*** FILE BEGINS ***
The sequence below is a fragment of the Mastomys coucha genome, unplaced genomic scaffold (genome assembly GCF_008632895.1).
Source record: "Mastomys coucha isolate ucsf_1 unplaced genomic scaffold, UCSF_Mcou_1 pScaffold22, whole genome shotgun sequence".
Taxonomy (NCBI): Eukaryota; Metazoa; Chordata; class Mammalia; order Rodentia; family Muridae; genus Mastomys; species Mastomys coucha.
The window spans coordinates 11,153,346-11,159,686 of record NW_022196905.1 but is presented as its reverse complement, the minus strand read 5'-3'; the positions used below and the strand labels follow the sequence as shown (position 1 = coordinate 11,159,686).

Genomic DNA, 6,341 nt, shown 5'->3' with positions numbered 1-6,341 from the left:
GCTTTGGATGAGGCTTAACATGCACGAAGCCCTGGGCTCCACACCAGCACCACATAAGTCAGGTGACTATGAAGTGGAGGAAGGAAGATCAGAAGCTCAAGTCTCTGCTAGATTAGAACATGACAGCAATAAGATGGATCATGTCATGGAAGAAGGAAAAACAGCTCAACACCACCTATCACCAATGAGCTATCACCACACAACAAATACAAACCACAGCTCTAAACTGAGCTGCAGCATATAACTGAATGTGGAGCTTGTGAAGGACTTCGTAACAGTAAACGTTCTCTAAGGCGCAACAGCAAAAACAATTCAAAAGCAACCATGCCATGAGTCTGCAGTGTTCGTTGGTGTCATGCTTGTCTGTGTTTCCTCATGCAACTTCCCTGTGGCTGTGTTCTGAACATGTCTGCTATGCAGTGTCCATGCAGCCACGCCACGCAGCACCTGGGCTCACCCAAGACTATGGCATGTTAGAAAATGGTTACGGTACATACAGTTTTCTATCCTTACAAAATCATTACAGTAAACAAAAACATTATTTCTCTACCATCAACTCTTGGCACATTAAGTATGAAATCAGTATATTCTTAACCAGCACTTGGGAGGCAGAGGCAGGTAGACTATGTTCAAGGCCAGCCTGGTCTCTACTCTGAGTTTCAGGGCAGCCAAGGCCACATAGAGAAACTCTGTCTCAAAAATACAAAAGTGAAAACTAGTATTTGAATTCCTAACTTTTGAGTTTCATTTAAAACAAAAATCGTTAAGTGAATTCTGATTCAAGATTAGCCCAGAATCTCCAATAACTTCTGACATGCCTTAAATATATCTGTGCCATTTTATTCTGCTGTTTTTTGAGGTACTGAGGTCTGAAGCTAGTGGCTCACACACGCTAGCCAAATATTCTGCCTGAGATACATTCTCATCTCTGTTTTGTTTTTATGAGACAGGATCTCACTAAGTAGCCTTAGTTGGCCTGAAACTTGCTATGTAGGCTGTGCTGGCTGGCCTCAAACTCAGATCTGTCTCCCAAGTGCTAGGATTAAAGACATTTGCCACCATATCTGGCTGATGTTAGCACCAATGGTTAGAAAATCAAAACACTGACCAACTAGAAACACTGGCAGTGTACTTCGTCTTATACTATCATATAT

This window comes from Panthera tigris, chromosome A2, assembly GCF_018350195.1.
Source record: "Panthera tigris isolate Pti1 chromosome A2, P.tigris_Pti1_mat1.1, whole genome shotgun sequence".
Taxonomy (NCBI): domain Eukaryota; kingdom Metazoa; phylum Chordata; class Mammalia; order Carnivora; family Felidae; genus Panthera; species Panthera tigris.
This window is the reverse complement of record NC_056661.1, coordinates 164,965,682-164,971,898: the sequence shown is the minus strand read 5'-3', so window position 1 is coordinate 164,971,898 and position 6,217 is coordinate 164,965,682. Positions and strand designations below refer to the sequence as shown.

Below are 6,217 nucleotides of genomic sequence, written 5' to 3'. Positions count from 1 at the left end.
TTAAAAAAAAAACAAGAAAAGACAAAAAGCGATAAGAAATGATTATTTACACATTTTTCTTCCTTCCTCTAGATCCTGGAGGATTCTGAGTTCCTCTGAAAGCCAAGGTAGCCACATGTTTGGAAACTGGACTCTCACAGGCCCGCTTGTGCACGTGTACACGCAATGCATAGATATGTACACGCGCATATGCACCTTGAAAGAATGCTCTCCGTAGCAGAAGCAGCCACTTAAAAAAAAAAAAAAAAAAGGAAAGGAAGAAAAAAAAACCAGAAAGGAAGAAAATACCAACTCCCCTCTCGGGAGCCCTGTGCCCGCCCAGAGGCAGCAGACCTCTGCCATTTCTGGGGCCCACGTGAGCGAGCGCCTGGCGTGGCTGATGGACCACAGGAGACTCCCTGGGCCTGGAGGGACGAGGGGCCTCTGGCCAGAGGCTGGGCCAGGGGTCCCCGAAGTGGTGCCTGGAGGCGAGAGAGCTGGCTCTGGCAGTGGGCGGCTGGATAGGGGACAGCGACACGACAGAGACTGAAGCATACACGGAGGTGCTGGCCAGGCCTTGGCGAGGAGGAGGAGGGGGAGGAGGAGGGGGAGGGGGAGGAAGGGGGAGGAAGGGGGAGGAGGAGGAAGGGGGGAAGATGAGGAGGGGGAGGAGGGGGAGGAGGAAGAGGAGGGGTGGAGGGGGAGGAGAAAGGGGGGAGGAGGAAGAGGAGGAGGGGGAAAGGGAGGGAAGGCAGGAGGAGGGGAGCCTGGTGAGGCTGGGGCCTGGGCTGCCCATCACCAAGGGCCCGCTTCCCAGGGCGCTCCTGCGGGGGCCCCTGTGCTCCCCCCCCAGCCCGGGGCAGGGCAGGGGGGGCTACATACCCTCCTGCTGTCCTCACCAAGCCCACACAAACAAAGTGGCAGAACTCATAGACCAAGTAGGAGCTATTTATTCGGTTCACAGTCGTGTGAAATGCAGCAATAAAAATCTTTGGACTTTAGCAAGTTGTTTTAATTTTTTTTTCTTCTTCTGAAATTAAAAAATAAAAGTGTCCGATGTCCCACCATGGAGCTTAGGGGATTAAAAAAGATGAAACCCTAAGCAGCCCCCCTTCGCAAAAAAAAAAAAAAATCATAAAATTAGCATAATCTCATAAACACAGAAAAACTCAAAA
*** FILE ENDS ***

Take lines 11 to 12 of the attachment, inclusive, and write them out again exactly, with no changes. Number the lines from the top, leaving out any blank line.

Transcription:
Below are 6,217 nucleotides of genomic sequence, written 5' to 3'. Positions count from 1 at the left end.
TTAAAAAAAAAACAAGAAAAGACAAAAAGCGATAAGAAATGATTATTTACACATTTTTCTTCCTTCCTCTAGATCCTGGAGGATTCTGAGTTCCTCTGAAAGCCAAGGTAGCCACATGTTTGGAAACTGGACTCTCACAGGCCCGCTTGTGCACGTGTACACGCAATGCATAGATATGTACACGCGCATATGCACCTTGAAAGAATGCTCTCCGTAGCAGAAGCAGCCACTTAAAAAAAAAAAAAAAAAAGGAAAGGAAGAAAAAAAAACCAGAAAGGAAGAAAATACCAACTCCCCTCTCGGGAGCCCTGTGCCCGCCCAGAGGCAGCAGACCTCTGCCATTTCTGGGGCCCACGTGAGCGAGCGCCTGGCGTGGCTGATGGACCACAGGAGACTCCCTGGGCCTGGAGGGACGAGGGGCCTCTGGCCAGAGGCTGGGCCAGGGGTCCCCGAAGTGGTGCCTGGAGGCGAGAGAGCTGGCTCTGGCAGTGGGCGGCTGGATAGGGGACAGCGACACGACAGAGACTGAAGCATACACGGAGGTGCTGGCCAGGCCTTGGCGAGGAGGAGGAGGGGGAGGAGGAGGGGGAGGGGGAGGAAGGGGGAGGAAGGGGGAGGAGGAGGAAGGGGGGAAGATGAGGAGGGGGAGGAGGGGGAGGAGGAAGAGGAGGGGTGGAGGGGGAGGAGAAAGGGGGGAGGAGGAAGAGGAGGAGGGGGAAAGGGAGGGAAGGCAGGAGGAGGGGAGCCTGGTGAGGCTGGGGCCTGGGCTGCCCATCACCAAGGGCCCGCTTCCCAGGGCGCTCCTGCGGGGGCCCCTGTGCTCCCCCCCCAGCCCGGGGCAGGGCAGGGGGGGCTACATACCCTCCTGCTGTCCTCACCAAGCCCACACAAACAAAGTGGCAGAACTCATAGACCAAGTAGGAGCTATTTATTCGGTTCACAGTCGTGTGAAATGCAGCAATAAAAATCTTTGGACTTTAGCAAGTTGTTTTAATTTTTTTTTCTTCTTCTGAAATTAAAAAATAAAAGTGTCCGATGTCCCACCATGGAGCTTAGGGGATTAAAAAAGATGAAACCCTAAGCAGCCCCCCTTCGCAAAAAAAAAAAAAAATCATAAAATTAGCATAATCTCATAAACACAGAAAAACTCAAAA